by Norm Architects
In the heart of Copenhagen with a glass façade facing Amager Torv, The Kinfolk Gallery is located. A gallery and workspace created by Norm Architects for Kinfolk Magazine.
The aim of the space was to create a collaborative multi-purpose workspace. It had to have space for staff to come together to work, but also for inviting over friends, partners, and collaborators for idea-sharing in inspiring surroundings. Part of the vision of the architects at Norm was to create spaces that feel good in every way. The brief for the space held that the office space should have an elegant, informal, and homey atmosphere. Muted tones were used to create exactly that!
The source of inspiration for the large and open spaces at Kinfolk Magazine comes from a combination of Scandinavian and Japanese influences. For the walls creating the surroundings for the Gallery and workspace, Norm Architects chose to have KC14 in the colour Pale Beach applied. The tactility of the surface and the choice of colour were made to mimic the facades of the surrounding neoclassical buildings in central Copenhagen.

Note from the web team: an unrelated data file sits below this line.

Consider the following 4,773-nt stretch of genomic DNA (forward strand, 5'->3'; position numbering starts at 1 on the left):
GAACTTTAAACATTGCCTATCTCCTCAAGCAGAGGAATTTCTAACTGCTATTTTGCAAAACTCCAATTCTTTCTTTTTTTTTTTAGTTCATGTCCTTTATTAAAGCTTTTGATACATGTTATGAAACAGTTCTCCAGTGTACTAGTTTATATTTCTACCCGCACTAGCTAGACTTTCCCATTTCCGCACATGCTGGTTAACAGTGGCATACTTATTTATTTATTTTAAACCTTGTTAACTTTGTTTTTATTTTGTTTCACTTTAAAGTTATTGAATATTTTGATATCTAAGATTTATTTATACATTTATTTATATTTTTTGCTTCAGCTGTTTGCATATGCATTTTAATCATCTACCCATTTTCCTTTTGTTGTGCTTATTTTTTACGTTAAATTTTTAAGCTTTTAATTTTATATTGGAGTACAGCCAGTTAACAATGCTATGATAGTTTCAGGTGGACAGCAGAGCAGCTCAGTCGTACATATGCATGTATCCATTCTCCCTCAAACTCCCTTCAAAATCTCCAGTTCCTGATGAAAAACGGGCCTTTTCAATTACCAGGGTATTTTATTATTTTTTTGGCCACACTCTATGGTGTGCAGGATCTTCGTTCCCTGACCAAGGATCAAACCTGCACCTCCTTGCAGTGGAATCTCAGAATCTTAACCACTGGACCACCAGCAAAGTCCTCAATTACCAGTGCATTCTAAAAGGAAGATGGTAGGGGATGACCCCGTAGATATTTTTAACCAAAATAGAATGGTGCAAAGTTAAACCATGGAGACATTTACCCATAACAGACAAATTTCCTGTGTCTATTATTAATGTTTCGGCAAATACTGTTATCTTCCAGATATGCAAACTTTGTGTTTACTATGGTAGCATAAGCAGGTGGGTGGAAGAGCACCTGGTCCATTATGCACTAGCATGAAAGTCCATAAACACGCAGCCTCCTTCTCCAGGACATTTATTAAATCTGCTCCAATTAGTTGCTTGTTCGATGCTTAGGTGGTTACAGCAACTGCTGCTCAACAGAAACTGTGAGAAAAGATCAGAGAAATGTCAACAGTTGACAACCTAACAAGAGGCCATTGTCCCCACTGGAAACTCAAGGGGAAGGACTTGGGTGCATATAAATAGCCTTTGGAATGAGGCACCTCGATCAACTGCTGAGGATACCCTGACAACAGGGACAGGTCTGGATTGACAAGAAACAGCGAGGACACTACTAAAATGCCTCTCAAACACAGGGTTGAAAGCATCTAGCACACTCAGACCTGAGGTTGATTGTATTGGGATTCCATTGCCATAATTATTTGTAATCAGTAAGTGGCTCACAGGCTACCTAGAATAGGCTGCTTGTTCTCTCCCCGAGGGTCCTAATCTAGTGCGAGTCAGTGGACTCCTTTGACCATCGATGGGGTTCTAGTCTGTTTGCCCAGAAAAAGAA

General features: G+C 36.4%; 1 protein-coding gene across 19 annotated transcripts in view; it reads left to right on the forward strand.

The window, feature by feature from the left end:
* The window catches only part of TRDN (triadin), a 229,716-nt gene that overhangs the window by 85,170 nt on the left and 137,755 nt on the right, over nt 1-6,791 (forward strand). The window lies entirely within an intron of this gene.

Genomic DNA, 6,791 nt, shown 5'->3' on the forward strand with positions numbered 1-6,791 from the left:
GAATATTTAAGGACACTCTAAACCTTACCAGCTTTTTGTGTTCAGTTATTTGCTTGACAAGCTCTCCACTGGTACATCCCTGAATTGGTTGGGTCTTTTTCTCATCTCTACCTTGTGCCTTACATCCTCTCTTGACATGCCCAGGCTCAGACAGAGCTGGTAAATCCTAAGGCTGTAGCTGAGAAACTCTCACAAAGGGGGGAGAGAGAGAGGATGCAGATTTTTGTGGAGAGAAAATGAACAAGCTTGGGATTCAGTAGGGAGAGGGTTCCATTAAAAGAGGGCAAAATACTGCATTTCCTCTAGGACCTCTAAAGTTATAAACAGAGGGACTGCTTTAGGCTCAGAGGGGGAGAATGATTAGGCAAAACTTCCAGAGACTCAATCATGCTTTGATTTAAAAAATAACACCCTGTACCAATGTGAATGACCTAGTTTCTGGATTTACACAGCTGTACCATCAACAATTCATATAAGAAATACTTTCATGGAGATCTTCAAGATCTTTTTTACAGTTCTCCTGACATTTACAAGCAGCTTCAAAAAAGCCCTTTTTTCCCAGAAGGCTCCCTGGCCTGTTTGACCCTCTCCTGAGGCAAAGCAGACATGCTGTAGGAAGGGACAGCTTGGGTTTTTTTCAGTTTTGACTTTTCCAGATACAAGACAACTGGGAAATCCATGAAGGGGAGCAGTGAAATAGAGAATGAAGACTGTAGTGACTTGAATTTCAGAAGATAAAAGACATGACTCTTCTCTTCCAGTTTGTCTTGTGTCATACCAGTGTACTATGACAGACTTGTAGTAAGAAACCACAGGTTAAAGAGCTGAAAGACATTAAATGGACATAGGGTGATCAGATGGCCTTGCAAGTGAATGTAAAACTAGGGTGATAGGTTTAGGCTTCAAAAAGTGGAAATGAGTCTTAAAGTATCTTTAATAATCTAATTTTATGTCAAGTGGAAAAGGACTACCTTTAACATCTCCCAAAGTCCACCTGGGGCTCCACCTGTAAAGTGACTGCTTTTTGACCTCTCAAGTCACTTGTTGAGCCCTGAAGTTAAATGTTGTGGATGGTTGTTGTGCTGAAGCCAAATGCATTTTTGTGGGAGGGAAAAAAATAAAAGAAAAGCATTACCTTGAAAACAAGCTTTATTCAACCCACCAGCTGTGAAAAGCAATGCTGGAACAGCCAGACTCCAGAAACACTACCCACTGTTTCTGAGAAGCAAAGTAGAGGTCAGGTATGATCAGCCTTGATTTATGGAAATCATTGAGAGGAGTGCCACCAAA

The entire space was separated into three zones; The gallery at the front end of the space, the work area attached to the gallery and the more separate and private space in the back part of the space.
The first zone – The gallery, is open to the public and functions as a gallery and space for gatherings. An open floor plan with lots of natural light from the big glass window was created to invite the streets of Copenhagen inside. The natural light enhances the lively playfulness of the KC14 wall, while the soft colour calms the clean minimalist space.
The open workspace
The second zone is an open work area attached to the gallery and features a large round table as well as large plush orange sofas and a glass coffee table.
This creates a space of contrast in colours, shapes, and textures.
The office workspace
The third zone is the more secluded open-plan workspace furnished with bespoke oak tables. The sandy-toned walls of Pale Beach are intended to echo the facades of Copenhagen’s neoclassical buildings.